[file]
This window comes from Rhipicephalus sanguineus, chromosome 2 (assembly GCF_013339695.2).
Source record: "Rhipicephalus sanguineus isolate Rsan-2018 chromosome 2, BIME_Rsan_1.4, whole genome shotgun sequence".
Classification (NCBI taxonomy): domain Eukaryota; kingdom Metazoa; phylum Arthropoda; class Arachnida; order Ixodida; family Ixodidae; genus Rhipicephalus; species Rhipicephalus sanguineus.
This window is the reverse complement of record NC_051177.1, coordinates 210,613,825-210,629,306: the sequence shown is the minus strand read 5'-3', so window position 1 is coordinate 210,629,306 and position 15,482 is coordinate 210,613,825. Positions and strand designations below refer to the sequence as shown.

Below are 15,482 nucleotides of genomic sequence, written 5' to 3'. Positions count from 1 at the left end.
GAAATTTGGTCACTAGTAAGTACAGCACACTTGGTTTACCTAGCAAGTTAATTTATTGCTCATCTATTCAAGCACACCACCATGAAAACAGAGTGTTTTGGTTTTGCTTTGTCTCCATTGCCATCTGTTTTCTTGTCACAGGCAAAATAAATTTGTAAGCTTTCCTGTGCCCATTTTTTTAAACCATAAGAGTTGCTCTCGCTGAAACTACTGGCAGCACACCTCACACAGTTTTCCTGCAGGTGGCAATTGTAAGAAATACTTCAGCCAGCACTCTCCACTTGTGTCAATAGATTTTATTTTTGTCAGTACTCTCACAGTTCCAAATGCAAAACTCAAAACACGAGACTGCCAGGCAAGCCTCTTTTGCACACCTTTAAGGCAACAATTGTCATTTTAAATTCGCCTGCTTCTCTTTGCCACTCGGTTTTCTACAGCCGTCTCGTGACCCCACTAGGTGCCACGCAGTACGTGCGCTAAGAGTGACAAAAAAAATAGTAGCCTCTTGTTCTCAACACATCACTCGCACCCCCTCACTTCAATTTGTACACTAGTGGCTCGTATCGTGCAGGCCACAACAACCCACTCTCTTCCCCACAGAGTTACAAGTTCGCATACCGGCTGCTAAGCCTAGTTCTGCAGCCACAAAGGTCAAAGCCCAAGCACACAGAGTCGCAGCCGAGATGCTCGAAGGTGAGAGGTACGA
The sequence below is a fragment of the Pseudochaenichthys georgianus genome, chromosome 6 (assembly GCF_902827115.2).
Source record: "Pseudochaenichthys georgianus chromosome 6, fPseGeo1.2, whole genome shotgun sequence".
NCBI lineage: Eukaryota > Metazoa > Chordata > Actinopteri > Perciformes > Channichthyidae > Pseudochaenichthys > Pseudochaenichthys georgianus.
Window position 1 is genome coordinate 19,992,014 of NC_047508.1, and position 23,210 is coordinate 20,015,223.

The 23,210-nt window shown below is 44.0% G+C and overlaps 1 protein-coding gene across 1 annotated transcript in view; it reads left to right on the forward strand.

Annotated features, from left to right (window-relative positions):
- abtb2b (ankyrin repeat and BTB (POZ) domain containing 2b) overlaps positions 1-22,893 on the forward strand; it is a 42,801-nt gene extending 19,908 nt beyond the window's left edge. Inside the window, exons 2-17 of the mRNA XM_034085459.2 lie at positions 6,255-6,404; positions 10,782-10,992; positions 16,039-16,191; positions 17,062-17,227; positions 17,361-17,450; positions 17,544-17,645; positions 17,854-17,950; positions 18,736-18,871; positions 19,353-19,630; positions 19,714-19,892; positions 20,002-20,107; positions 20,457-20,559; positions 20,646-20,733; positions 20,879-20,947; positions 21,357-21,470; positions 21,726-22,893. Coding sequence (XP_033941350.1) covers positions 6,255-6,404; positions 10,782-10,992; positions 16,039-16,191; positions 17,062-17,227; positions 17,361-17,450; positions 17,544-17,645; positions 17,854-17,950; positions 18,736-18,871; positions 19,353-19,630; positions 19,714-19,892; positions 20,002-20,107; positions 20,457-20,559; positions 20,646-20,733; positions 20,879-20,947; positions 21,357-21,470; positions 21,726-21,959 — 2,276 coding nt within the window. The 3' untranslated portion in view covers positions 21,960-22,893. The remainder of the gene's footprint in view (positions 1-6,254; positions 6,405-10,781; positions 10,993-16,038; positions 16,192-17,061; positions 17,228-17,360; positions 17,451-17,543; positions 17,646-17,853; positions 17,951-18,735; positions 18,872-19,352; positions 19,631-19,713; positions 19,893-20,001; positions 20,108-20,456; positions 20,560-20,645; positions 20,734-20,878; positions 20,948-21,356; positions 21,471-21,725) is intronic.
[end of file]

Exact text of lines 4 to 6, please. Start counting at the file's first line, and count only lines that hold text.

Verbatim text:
This window is the reverse complement of record NC_051177.1, coordinates 210,613,825-210,629,306: the sequence shown is the minus strand read 5'-3', so window position 1 is coordinate 210,629,306 and position 15,482 is coordinate 210,613,825. Positions and strand designations below refer to the sequence as shown.

Below are 15,482 nucleotides of genomic sequence, written 5' to 3'. Positions count from 1 at the left end.
GAAATTTGGTCACTAGTAAGTACAGCACACTTGGTTTACCTAGCAAGTTAATTTATTGCTCATCTATTCAAGCACACCACCATGAAAACAGAGTGTTTTGGTTTTGCTTTGTCTCCATTGCCATCTGTTTTCTTGTCACAGGCAAAATAAATTTGTAAGCTTTCCTGTGCCCATTTTTTTAAACCATAAGAGTTGCTCTCGCTGAAACTACTGGCAGCACACCTCACACAGTTTTCCTGCAGGTGGCAATTGTAAGAAATACTTCAGCCAGCACTCTCCACTTGTGTCAATAGATTTTATTTTTGTCAGTACTCTCACAGTTCCAAATGCAAAACTCAAAACACGAGACTGCCAGGCAAGCCTCTTTTGCACACCTTTAAGGCAACAATTGTCATTTTAAATTCGCCTGCTTCTCTTTGCCACTCGGTTTTCTACAGCCGTCTCGTGACCCCACTAGGTGCCACGCAGTACGTGCGCTAAGAGTGACAAAAAAAATAGTAGCCTCTTGTTCTCAACACATCACTCGCACCCCCTCACTTCAATTTGTACACTAGTGGCTCGTATCGTGCAGGCCACAACAACCCACTCTCTTCCCCACAGAGTTACAAGTTCGCATACCGGCTGCTAAGCCTAGTTCTGCAGCCACAAAGGTCAAAGCCCAAGCACACAGAGTCGCAGCCGAGATGCTCGAAGGTGAGAGGTACGA